Novella a Day in May 2019 #25

Following on from yesterday’s post about Anita Brookner who began her career as a novelist at 53, today I’m looking at another late debut writer; Elspeth Barker wrote this gothic novella at the age of 51. It concerns a teenager though: 16-year-old Janet has been found dead at the bottom of the stairs, dressed in her mother’s black lace evening dress, mourned only by her pet jackdaw who then kills itself, and her siblings. The novella then goes back in time over Janet’s life, but this is less a murder mystery and more of a character study.

Janet is an awkward child. She gets angry. She’s socially ill at ease. She has frizzy, unmanageable hair. She gets car sick. She irritates her parents. She reads a lot and is more clever than her classmates ,which causes distance. She is miserable and life is unfair. Her family don’t fit in where they are.

“Anger and outrage welled within her: she would speak the truth. ‘It was because of the witch. I wanted them to see if the witch was there,’ she wailed. ‘Don’t talk such nonsense; you know as well as I do that witches are only in fairy stories; and you read too many of those if you’d like my opinion.’ The mothers exchanged satisfied glances: they all thought Vera went too far in her choice of children’s reading; and she smoked cigarettes and wore slacks.”

Soon, however, they inherit an ancient, crumbling pile in the far north of Scotland, and Janet loves it:

“Auchnasaugh, the field of sighing, took its name from the winds which lamented around it almost all the year, sometimes moaning softly, filtered through swathes of pine groves, more often malign, shrieking over battlements and booming down the chimneys”

“She had no fear of its lofty shadowed rooms, its dim stone passages, its turrets and towers and dank subterranean chambers, dripping with Verdigris and haven to rats.”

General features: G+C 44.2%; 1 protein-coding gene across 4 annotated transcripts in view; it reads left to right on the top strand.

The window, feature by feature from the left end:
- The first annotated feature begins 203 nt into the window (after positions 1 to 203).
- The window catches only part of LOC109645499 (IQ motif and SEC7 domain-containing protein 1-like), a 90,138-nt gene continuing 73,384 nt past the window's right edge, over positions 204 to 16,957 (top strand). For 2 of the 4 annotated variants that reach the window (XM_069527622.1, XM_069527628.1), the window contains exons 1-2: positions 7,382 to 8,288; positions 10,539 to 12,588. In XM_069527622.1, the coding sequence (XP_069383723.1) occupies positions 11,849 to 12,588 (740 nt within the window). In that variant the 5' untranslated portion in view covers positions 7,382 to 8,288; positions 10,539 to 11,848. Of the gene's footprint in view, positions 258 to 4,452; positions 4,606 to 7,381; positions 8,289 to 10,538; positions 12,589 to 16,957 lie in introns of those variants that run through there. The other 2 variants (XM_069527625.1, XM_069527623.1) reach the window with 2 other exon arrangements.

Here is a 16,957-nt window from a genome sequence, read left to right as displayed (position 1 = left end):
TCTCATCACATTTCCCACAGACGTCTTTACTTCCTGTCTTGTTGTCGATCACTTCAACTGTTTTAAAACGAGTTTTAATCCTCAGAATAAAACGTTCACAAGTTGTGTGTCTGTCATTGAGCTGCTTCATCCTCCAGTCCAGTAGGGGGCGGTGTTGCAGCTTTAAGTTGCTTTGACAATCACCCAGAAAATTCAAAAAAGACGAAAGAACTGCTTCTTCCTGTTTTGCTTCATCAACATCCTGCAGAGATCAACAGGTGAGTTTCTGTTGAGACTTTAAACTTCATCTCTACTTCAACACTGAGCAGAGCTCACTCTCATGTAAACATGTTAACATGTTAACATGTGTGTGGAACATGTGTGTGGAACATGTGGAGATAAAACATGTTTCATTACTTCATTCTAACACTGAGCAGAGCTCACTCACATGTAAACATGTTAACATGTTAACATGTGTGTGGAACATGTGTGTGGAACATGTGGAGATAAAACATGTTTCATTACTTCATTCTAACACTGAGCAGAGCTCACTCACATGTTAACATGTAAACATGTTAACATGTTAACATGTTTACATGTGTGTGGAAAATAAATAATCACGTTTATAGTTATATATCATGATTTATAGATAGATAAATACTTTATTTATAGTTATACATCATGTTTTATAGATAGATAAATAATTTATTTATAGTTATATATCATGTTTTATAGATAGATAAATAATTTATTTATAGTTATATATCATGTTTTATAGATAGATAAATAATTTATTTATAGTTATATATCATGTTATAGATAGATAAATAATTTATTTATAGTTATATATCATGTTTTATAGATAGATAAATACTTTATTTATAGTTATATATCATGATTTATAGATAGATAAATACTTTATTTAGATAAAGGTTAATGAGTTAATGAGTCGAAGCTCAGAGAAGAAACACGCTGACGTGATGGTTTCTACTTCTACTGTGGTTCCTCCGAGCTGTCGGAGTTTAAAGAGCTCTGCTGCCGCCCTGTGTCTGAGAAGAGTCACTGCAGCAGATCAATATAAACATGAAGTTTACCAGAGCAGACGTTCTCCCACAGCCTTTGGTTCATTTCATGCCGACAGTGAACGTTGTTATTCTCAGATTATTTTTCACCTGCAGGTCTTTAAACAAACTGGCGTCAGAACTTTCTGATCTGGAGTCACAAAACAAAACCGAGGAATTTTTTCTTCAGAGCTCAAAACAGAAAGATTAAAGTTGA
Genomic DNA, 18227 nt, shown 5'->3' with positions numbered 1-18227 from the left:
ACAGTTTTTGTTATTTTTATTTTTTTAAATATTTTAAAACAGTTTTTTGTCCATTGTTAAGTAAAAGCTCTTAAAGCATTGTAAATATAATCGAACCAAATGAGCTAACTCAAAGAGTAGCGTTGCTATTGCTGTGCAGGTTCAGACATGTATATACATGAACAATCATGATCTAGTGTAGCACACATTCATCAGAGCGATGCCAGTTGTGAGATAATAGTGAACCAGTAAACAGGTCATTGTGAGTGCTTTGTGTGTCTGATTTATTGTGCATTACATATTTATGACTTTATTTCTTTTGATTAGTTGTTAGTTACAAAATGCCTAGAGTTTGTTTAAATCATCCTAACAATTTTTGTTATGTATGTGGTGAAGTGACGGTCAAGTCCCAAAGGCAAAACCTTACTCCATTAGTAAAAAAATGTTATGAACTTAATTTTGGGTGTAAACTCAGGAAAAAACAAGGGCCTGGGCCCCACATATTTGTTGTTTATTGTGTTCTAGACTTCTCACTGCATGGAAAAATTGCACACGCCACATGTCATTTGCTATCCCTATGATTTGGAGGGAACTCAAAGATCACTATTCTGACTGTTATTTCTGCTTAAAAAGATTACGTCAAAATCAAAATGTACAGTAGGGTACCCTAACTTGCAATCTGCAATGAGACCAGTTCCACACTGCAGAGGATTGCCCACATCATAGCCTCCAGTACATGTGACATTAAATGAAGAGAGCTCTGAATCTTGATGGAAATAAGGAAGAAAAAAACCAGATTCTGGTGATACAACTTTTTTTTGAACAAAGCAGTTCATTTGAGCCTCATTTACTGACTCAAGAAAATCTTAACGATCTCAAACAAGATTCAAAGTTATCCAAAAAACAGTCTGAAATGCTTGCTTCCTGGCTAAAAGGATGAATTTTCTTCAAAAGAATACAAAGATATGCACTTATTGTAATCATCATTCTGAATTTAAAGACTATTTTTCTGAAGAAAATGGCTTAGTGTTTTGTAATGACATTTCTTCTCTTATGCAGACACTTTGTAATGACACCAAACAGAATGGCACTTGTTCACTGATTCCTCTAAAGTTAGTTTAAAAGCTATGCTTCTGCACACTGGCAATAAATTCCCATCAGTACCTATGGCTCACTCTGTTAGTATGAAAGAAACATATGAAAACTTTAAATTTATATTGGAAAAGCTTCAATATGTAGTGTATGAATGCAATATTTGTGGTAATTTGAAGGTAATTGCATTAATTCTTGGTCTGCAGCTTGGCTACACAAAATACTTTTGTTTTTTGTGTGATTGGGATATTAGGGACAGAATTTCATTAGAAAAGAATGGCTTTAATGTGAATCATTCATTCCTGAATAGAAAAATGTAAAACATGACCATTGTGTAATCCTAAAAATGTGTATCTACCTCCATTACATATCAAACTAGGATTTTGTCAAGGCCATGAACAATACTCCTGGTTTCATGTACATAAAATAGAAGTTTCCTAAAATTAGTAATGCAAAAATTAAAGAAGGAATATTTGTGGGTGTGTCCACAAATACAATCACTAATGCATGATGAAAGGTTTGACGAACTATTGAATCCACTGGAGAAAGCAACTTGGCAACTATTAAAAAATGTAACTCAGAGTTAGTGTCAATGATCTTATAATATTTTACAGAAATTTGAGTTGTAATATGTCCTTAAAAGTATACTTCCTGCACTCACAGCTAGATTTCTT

It also has her eccentric aunt Lila, who wafts around dressed in black collecting fungi and incurring the wrath of Janet’s mother Vera; Jim, a taciturn odd-job man skulks around the place.

“It was a rigorous life, but for Janet it was softened by the landscape, by reading, and by animals whom she found it possible to love without qualification. People seemed to her flawed and cruel.”

So although Janet finds solace, she is still an outsider. Very much a loner and isolated at her boarding school. We follow her through the years and what emerges is a young life of a deeply awkward, lonely girl.

“What use was it to be racked by pain for animals and the general woes of the world when she was unmoved by the sorrows of people she knew?”

O Caledonia is thoroughly gothic so you need a pretty strong stomach at times – something I don’t have, particularly around animals. But it’s superbly written, startling and atmospheric.

Overall, I was left with a feeling of sadness. Janet has a lonely life and then before she’s had a chance to carve out anything better for herself, she is killed. O Caledonia really gets under your skin.

“There are two seasons in Scotland: June and winter.” (Billy Connolly)